Despite widespread efforts over the past fifteen years to improve education in South Asia – mostly through access to primary education – the ground reality is that hundreds of millions of people are being left behind, and the causes and implications go far beyond school walls.
Drop-out rates remain staggeringly high: 1 in 3 students drop out before they finish primary school, often leaving because of child marriage, child labor, because their parents can’t afford school, or simply because school is too far away.
Schools on their own are insufficient to address educational gaps in South Asia. The region is home to 53% of the world’s 907 million illiterate, and a majority are adults living in poverty who are not part of the formal education system. Illiteracy costs the global economy an estimated $1.19 trillion annually because of its effects on unemployment and lost productivity.
When parents can’t read, they can’t take care of their families in simple ways, like reading a bottle of medicine, helping their children with their schoolwork, or keeping track of their savings. Their job prospects are limited, making it difficult to lift their families out of poverty.
So how can we reach the hundreds of millions of people being left behind?
Education efforts need to systematically address socio-cultural barriers like poverty, gender, ethnicity, and class.
One of the biggest social challenges to reaching the uneducated in South Asia is poverty.
Almost half the population lives on less on less than $2.50 a day, and 68% live in rural areas. 27 million children are not in school, mostly because the opportunity cost is high – parents living in poverty need their children to take care of other siblings or work in the fields.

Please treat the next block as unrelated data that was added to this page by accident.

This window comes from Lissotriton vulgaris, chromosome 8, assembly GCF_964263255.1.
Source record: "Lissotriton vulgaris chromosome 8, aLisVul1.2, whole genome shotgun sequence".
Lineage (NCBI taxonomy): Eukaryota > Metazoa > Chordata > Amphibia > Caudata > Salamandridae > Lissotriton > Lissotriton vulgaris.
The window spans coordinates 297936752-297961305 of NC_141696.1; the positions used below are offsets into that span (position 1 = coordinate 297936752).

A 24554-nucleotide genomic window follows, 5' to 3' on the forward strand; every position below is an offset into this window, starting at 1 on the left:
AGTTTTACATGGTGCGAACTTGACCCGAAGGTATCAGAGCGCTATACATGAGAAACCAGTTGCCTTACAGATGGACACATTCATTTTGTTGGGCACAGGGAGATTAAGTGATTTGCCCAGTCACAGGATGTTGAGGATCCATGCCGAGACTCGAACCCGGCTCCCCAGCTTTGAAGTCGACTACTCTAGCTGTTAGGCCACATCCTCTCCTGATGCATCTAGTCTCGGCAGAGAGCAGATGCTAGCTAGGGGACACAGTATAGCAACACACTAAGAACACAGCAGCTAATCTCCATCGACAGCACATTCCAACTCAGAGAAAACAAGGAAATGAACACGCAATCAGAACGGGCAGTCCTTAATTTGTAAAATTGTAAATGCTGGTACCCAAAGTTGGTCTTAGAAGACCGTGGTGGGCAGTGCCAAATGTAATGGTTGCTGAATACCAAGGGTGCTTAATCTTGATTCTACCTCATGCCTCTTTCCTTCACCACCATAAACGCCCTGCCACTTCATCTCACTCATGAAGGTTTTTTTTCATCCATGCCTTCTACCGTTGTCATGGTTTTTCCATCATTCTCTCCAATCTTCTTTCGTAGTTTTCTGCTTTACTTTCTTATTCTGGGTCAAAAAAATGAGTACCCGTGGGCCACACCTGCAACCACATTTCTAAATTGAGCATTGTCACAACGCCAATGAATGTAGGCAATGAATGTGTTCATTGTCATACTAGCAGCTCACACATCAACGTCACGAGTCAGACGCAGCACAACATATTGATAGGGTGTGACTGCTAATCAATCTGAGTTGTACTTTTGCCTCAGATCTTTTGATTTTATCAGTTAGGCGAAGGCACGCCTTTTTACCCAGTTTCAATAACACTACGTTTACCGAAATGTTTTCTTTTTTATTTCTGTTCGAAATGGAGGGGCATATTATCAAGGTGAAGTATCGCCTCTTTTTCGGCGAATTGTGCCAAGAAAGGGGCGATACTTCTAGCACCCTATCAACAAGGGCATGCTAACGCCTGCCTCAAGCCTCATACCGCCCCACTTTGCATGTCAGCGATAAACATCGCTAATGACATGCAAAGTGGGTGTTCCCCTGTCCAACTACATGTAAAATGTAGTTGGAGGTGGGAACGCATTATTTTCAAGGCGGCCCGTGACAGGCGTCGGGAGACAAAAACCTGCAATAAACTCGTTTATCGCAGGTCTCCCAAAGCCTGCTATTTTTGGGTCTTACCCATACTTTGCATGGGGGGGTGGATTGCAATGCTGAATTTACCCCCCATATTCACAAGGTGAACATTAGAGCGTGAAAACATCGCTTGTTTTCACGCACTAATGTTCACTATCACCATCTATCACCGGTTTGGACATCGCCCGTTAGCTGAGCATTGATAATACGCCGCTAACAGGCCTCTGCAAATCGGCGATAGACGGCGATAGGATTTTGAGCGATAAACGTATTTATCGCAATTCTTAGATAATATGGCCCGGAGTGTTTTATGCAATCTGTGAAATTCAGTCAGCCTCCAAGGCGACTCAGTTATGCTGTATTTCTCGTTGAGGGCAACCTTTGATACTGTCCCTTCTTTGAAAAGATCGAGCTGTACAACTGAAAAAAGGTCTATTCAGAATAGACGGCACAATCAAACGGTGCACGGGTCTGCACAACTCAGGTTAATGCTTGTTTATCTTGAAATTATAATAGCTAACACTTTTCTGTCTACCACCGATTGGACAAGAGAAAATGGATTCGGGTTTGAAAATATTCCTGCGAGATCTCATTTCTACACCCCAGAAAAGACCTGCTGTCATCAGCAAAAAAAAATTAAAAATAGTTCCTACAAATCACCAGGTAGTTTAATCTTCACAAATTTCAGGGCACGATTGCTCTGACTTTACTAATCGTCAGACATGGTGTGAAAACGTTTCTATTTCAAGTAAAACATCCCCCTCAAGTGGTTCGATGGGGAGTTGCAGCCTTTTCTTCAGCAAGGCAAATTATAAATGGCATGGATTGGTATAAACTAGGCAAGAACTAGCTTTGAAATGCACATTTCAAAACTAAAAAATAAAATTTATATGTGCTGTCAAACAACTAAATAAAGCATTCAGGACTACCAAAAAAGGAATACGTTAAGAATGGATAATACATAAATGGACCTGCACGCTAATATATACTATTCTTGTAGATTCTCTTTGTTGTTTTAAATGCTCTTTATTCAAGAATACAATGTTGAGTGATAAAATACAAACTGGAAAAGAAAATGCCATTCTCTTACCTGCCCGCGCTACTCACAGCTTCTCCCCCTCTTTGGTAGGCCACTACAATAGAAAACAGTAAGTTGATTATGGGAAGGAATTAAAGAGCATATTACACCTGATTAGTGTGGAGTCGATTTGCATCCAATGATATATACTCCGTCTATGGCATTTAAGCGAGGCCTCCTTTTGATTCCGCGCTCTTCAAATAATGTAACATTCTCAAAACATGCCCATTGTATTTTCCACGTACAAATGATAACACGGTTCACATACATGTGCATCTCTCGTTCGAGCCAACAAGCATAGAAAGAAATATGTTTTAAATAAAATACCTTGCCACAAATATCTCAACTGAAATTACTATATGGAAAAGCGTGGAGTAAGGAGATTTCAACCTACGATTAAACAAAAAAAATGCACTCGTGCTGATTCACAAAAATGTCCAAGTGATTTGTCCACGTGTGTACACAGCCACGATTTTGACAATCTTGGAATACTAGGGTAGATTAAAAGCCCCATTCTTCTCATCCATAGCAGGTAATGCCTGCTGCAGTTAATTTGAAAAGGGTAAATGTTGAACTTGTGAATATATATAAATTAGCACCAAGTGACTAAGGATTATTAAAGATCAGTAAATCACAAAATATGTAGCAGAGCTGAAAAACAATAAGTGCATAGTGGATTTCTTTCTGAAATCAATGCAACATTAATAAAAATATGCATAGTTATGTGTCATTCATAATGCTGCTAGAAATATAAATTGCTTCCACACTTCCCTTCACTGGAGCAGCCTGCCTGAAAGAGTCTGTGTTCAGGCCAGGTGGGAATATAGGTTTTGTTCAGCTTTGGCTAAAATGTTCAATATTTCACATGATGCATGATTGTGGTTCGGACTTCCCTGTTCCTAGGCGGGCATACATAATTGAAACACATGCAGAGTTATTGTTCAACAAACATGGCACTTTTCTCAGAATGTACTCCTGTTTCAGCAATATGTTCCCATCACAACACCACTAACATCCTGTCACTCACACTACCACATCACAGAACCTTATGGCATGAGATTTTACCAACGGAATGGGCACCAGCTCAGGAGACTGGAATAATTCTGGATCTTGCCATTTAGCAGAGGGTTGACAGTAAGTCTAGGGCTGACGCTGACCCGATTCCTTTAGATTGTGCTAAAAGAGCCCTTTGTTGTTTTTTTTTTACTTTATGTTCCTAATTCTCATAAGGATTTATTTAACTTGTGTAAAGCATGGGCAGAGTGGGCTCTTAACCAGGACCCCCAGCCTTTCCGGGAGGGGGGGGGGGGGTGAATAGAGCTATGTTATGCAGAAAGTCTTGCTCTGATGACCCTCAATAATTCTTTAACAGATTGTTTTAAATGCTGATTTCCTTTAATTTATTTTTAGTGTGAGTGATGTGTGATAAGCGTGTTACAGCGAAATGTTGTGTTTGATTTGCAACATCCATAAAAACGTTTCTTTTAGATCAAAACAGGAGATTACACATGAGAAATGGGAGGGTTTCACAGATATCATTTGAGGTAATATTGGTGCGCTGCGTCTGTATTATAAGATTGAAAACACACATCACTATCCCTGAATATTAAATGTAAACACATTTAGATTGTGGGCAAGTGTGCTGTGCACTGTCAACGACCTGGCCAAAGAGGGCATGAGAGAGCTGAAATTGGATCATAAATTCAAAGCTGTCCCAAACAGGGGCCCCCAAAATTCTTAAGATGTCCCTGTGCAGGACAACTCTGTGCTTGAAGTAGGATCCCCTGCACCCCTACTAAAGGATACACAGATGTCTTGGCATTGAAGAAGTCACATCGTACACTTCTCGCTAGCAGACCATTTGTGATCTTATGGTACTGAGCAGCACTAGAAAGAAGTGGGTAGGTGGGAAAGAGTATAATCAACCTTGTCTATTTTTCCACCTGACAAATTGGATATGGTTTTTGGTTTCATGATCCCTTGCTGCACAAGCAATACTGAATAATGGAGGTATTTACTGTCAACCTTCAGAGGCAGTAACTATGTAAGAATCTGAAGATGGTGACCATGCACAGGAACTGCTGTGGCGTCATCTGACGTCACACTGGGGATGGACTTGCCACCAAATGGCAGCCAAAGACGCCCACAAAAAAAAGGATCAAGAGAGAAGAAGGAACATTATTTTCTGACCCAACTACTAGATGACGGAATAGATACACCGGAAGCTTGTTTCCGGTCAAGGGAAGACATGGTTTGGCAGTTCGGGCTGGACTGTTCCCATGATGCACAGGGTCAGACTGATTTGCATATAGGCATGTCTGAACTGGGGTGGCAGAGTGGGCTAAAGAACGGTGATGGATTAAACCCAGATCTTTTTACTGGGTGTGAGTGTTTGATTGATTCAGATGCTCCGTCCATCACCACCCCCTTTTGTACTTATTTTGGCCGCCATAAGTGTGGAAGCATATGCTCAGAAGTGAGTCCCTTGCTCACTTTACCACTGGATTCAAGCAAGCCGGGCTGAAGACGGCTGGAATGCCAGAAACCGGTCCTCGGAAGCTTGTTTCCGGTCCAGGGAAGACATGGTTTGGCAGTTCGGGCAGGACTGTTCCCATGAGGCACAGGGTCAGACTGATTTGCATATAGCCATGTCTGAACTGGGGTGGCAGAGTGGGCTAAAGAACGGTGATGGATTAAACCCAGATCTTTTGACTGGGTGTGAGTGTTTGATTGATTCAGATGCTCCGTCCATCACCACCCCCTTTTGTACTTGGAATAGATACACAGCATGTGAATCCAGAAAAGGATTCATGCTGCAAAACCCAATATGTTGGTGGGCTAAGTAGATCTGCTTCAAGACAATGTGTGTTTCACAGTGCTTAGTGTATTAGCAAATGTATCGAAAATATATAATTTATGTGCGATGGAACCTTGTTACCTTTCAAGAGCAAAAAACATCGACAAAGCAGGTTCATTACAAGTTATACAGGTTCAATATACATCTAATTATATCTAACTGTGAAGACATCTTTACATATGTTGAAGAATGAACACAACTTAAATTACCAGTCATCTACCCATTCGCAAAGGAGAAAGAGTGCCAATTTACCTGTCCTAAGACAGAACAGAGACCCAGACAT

People living in poor, rural areas also miss out on education because of a lack of infrastructure. In Bhutan, 36% of public schools are not reachable by road, and in Nepal, only 11.1% of the population accesses information on the Internet.
Cultural attitudes towards gender can also adversely impact education.
More than half of the world’s 493 million illiterate women are in South Asia. Education for girls is often cut short due to child marriage and related early pregnancies. If present trends continue, some 130 million girls in South Asia will be married as children by 2030. As adults, these women often must seek permission from their husbands to leave their homes for reasons other than childcare or agricultural work.
Social class and ethnicity also present barriers to education.
In countries like India, children from lower caste or poor families have higher chances of dropping out of school. The Indian government has tried to make schools more accessible through reimbursement of school fees, but some schools still discriminate based on caste and religion, or only allow students to apply through online submission forms (which is impractical since only 15 percent of Indians use the Internet and only 9.5 percent of households have a computer).
A simple, but innovative solution to addressing these challenges is the community library.